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Re: Looking for help with AI::Genetic and classroom scheduling

by merlyn (Sage)
on Feb 20, 2005 at 04:29 UTC ( #432827=note: print w/ replies, xml ) Need Help??


in reply to Looking for help with AI::Genetic and classroom scheduling

Well, so far, this looks promising. After spending a couple of hours just blindly rushing into it, I'm getting some pretty fast convergence on the basic criteria (rooms as occupied as possible, no room overbooked, no teacher overbooked, rudimentary bias) with the following code. I'm generally seeing convergence in about 20 generations, or about 15 seconds of real time.

#!/usr/bin/perl use strict; $|++; my @CLASSES = split /\s+/, <<'END'; XXX a-1 a-2 a-3 a-4 a-5 b-1 b-2 b-3 b-4 b-5 c-1 c-2 c-3 d-1 d-2 d-3 d-4 d-5 e-1 e-2 e-3 e-4 f-1 f-2 f-3 f-4 f-5 f-6 g-1 END my $SLOTS = 6; my $ROOMS = 3; use AI::Genetic; my $ga = AI::Genetic->new ( -fitness => \&my_fitness, -type => 'listvector', -terminate => \&my_terminate, ); $ga->init([(\@CLASSES) x ($SLOTS * $ROOMS)]); $ga->evolve(rouletteTwoPoint => 20); print "final winners\n"; for my $i ($ga->getFittest(5)) { show_individual($i); } sub show_individual { my $i = shift; printf "score: %g\n", $i->score; my @g = $i->genes; while (@g) { print " ", join " ", splice @g, 0, $ROOMS; print "\n"; } print "\n"; } sub my_fitness { my $genes = shift; my $score = 0; ## process slot by slot my %seen; my @g = @$genes; while (@g) { my @rooms = splice @g, 0, $ROOMS; my %teacher_seen; for (@rooms) { ## "in with the good"... $score++ if /-/; # good if scheduled (no room left beh +ind!) $score += 0.5 if /3/; # good if it's a 3 (simulate user de +mand) ## "and out with the bad"... $score -= 100 if /-/ and $seen{$_}++; # bad if duplicated if (/(.+)-/) { # actual class? $score -= 100 if $teacher_seen{$1}++; } } } return $score; } sub my_terminate { my $ga = shift; print "[", $ga->getFittest->score, "]"; ## show_individual($ga->getFittest); return 0; # do not terminate }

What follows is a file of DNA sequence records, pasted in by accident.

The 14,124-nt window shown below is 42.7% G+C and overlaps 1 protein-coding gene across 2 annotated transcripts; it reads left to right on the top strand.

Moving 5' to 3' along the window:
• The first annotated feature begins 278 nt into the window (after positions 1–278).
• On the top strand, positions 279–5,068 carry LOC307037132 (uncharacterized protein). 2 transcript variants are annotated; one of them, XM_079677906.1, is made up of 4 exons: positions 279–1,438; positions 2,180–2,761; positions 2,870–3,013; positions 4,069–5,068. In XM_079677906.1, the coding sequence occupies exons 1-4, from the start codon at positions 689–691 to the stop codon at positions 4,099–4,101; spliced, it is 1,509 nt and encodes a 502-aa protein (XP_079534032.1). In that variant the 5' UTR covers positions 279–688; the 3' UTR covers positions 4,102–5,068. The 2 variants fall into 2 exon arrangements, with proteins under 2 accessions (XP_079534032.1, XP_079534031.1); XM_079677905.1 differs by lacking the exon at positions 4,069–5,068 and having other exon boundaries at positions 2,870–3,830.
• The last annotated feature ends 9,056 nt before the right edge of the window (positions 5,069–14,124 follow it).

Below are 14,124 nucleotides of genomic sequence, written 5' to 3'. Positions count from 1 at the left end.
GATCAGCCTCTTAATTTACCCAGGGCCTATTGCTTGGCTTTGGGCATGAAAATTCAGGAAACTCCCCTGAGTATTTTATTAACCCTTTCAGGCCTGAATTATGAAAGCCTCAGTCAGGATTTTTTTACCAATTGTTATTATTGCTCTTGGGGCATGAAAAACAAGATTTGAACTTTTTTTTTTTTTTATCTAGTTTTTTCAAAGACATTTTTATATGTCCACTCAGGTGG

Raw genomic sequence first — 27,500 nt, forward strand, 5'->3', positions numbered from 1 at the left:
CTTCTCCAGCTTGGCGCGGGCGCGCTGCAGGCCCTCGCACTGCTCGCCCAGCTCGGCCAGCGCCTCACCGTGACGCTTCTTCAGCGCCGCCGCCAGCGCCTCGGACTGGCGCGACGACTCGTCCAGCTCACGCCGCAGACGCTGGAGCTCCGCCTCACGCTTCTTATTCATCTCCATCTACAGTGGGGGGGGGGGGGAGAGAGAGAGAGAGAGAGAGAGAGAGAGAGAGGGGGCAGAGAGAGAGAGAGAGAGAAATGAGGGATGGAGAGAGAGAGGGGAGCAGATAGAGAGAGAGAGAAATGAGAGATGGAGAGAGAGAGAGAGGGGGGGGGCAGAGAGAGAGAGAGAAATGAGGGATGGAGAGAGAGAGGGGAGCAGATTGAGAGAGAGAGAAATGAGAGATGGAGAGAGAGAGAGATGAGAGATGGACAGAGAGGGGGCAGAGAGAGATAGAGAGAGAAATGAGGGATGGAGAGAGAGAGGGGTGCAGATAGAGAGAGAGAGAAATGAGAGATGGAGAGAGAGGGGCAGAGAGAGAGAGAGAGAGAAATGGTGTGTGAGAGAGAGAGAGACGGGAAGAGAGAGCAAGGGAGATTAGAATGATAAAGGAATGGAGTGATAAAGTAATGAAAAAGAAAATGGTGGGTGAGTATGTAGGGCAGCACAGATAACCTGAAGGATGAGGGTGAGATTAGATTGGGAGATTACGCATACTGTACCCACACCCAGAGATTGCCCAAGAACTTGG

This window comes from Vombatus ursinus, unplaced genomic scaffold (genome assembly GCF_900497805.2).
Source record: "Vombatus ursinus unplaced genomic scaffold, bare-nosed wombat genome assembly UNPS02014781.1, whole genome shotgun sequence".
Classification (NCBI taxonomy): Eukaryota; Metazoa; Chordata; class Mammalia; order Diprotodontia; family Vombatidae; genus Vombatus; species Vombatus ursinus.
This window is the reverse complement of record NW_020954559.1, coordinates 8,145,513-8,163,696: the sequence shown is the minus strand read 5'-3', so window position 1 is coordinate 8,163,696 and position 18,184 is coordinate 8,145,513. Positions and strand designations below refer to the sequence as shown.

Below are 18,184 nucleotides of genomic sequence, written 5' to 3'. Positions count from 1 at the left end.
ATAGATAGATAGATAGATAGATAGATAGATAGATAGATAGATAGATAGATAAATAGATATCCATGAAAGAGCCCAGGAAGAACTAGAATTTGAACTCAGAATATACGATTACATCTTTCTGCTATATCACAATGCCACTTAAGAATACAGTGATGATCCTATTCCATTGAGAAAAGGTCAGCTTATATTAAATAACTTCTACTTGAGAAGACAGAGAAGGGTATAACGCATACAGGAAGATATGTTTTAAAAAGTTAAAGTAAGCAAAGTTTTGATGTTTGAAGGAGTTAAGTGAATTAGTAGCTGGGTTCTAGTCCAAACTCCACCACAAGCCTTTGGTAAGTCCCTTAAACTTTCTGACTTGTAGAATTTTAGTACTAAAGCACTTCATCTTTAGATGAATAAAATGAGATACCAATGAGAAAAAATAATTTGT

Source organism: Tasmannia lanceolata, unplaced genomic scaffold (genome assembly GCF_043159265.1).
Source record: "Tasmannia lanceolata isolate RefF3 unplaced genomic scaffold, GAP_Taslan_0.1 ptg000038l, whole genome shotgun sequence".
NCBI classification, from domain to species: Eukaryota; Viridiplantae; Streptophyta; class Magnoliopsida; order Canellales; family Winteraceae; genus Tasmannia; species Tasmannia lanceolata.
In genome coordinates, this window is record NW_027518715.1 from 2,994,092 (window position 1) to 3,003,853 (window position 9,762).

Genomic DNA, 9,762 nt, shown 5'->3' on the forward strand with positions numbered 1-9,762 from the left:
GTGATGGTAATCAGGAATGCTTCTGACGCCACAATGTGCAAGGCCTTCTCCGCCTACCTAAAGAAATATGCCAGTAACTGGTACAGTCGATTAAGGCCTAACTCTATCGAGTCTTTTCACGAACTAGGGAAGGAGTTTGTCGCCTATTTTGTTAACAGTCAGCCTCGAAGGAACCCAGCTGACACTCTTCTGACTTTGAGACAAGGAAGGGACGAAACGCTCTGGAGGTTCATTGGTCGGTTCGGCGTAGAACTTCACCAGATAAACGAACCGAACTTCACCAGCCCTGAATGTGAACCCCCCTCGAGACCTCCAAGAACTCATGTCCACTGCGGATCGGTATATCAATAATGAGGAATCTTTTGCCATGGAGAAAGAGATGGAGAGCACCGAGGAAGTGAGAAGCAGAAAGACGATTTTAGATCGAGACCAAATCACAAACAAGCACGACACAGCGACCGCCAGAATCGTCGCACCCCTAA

-- Randal L. Schwartz, Perl hacker
Be sure to read my standard disclaimer if this is a reply.


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Re^2: Looking for help with AI::Genetic and classroom scheduling
by DrHyde (Prior) on Feb 21, 2005 at 10:15 UTC
    This would make a great article for $magazine ;-)
      Well, oddly enough, I was already thinking the same thing. Neil says that he'll cut me a deal on future cruises if I solve this problem for him, but then I can turn around and write up the experience as a class to teach on PerlWhirl, and also turn that into an article for which I get paid, and then take that paid-for article and put it on my website for free, and then the author of AI::Genetic can put that as an example in his distro.

      Everybody wins.

      -- Randal L. Schwartz, Perl hacker
      Be sure to read my standard disclaimer if this is a reply.

Re^2: Looking for help with AI::Genetic and classroom scheduling
by fizbin (Chaplain) on Feb 21, 2005 at 15:57 UTC
    This is what I get for going a weekend without reading all of perlmonks - I miss out on discussions like this.

    Note that another way to deal with the problem of disallowed configurations is to narrow the search space to exclude them by having the individuals in your population be things that generate an acceptable layout, rather than being a layout directly.

    For example, instead of a listvector gene sequence based on slots, you could do a rangevector gene based on available courses - these genes would then represent priority values for the courses. In the scoring phase, you'd use the gene values to sort the courses and you'd then fill in the slots one after another, each time using the highest priority acceptable course.

    Well that explanation was clear as mud. Let me attempt to code it up and I'll post a reply - the code is probably clearer.

    Update: This approach won't work immediately, because of the perl bug described in 433559. There's a way to patch AI::Genetic to work around the perl bug, but I don't think that there's any way to work around it short of tweaking AI::Genetic. (It's a one-line patch, though)